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Are North Carolina landlords required to provide air conditioning?

As hot temperatures continue to blanket the region, some are searching for relief while at home.

CHARLOTTE, N.C. — Air conditioners across the Carolinas are running full blast this week as the heat wave continues. 

But not everyone has the luxury of an air conditioner where they live.

North Carolina landlords are guided by the law as to what they have to provide when it comes to climate control.


Do North Carolina landlords have to provide air conditioning in their units?



This is false.

No, North Carolina landlords don't have to provide air conditioning in their units.


Decades ago, North Carolina lawmakers dedicated an entire chapter of state law to landlords and tenant obligations, rights, and remedies.

The law outlines landlords must provide "fit and habitable premises."

This means working smoke alarms, safe conditions in all common areas, and working electrical, plumbing, heating, cooling, and ventilating appliances.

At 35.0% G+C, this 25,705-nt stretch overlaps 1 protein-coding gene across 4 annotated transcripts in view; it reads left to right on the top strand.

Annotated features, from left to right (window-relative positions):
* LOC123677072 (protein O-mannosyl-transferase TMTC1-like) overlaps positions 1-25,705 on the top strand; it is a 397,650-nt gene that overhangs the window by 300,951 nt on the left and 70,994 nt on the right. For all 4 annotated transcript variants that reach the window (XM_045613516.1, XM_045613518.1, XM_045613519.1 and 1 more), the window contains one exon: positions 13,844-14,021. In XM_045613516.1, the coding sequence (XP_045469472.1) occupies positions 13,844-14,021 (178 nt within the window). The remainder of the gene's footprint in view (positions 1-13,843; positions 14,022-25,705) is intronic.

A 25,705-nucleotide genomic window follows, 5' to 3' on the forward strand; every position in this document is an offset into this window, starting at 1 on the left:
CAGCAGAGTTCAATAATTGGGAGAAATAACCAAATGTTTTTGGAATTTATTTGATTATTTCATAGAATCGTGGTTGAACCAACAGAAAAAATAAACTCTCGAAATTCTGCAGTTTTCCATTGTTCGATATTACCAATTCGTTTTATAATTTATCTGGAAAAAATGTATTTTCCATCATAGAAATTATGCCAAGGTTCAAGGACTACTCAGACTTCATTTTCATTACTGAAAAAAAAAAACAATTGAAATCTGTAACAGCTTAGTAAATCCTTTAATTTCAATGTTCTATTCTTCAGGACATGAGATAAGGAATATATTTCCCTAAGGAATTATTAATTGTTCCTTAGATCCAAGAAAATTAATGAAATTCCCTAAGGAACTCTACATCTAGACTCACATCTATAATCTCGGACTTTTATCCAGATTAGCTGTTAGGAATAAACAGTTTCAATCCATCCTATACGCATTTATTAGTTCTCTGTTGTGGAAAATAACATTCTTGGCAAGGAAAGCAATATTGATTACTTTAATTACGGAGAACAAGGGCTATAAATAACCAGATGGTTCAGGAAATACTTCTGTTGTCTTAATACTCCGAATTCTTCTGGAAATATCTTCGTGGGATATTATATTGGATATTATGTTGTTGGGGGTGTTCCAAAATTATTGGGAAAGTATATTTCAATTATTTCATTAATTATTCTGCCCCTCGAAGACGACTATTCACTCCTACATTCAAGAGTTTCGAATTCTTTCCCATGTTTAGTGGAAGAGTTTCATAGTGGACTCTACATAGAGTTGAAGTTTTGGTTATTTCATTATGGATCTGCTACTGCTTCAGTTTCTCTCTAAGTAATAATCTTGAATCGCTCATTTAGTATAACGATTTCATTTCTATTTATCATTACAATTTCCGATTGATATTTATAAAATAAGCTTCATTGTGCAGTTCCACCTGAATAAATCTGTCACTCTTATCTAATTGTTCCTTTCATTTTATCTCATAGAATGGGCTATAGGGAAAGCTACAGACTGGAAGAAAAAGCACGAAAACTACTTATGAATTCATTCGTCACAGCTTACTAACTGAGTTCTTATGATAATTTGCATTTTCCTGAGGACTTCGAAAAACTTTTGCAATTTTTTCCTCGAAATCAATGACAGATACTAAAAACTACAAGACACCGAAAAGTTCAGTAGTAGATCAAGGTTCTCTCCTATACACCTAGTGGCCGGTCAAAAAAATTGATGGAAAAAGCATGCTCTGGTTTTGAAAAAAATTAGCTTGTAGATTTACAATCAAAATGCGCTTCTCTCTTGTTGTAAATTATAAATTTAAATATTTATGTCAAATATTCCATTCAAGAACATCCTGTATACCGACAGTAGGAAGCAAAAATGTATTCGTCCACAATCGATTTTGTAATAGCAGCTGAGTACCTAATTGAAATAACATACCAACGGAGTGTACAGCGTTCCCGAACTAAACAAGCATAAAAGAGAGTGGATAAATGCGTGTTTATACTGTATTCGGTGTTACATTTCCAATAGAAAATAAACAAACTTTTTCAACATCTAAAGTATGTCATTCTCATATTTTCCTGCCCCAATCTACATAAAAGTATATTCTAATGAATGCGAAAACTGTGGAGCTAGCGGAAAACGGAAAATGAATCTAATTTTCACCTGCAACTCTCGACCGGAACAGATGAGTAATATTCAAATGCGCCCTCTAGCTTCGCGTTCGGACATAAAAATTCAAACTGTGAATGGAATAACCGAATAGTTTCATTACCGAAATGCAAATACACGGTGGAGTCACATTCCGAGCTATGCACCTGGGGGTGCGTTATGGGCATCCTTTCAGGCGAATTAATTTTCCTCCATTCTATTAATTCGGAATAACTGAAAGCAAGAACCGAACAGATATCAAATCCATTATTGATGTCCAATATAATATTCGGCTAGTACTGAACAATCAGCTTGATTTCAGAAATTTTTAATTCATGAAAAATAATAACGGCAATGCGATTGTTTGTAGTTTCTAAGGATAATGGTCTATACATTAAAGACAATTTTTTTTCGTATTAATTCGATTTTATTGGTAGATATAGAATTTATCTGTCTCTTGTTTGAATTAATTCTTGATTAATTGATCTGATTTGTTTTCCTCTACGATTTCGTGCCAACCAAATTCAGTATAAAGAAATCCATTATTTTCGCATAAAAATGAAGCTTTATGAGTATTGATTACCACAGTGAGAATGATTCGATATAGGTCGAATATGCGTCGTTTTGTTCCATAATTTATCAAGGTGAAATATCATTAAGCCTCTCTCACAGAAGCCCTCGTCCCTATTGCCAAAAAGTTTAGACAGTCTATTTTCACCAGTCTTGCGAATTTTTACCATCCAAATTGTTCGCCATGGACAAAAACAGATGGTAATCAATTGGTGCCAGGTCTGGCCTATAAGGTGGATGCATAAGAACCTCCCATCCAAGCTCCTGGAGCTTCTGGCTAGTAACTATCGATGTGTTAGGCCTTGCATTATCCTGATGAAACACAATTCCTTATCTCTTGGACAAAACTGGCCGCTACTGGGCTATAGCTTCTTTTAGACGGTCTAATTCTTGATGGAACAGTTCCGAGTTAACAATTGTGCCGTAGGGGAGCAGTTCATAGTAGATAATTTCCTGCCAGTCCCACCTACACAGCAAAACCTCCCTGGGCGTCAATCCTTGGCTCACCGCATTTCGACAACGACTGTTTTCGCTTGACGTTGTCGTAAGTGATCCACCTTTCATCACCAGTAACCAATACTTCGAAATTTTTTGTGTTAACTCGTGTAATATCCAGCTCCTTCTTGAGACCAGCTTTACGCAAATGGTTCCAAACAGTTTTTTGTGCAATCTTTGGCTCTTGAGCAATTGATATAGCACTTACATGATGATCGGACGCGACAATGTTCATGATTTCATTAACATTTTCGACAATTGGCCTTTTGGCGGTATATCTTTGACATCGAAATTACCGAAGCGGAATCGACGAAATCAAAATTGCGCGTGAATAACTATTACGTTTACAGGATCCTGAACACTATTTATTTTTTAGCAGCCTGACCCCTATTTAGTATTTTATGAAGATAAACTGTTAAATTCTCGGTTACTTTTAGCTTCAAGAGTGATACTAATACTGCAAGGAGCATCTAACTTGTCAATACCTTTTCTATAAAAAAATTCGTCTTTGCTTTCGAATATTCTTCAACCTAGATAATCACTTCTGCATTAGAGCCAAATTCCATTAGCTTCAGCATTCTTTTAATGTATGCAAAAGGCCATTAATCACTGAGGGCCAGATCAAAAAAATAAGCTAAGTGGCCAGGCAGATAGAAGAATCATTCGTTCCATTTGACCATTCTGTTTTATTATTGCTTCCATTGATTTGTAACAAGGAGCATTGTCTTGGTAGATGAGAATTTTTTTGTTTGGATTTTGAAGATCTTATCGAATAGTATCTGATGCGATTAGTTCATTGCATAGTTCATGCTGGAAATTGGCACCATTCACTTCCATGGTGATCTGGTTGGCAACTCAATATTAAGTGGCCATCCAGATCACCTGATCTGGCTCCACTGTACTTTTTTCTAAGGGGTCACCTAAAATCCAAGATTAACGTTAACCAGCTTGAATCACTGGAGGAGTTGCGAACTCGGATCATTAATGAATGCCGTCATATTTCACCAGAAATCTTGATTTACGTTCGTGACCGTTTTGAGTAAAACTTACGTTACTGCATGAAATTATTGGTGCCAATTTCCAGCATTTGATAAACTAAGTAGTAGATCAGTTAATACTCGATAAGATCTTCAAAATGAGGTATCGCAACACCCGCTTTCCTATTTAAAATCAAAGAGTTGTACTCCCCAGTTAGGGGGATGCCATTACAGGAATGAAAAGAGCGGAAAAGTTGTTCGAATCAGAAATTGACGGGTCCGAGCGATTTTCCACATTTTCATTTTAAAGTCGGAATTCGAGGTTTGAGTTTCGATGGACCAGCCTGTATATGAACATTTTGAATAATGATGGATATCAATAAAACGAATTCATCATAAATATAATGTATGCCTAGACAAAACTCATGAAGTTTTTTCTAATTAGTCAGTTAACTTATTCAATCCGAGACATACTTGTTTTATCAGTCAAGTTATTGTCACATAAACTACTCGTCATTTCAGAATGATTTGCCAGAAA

But one thing is left out in the law.

"The statutes do not explicitly require a landlord to have or installed any HVAC or air conditioning system," Mumper said. "So it's entirely possible for folks in North Carolina to move into a property without air conditioning, and they have to take that property as it is."

State law only has regulations regarding a unit's heating system. In a section of the code, the landlord has a responsibility to maintain working "heating facilities capable of heating living areas to 65 degrees Fahrenheit when it is 20 degrees Fahrenheit outside from November 1 through March 31."

Mumper said the law was written decades ago and lawmakers haven't been pressed to make changes, such as adding air conditioning to the list of amenities a landlord must provide.

"Tenants always have the right to ask for certain things, whether that be fore new appliances or upgrades," Mumper said. "The landlord, obviously, has a choice."

Mumper suggested if a tenant does not have an HVAC system in their unit and wants one, the tenant should call their landlord and have a discussion about it. Following up with a written request is also wise, Mumper said.

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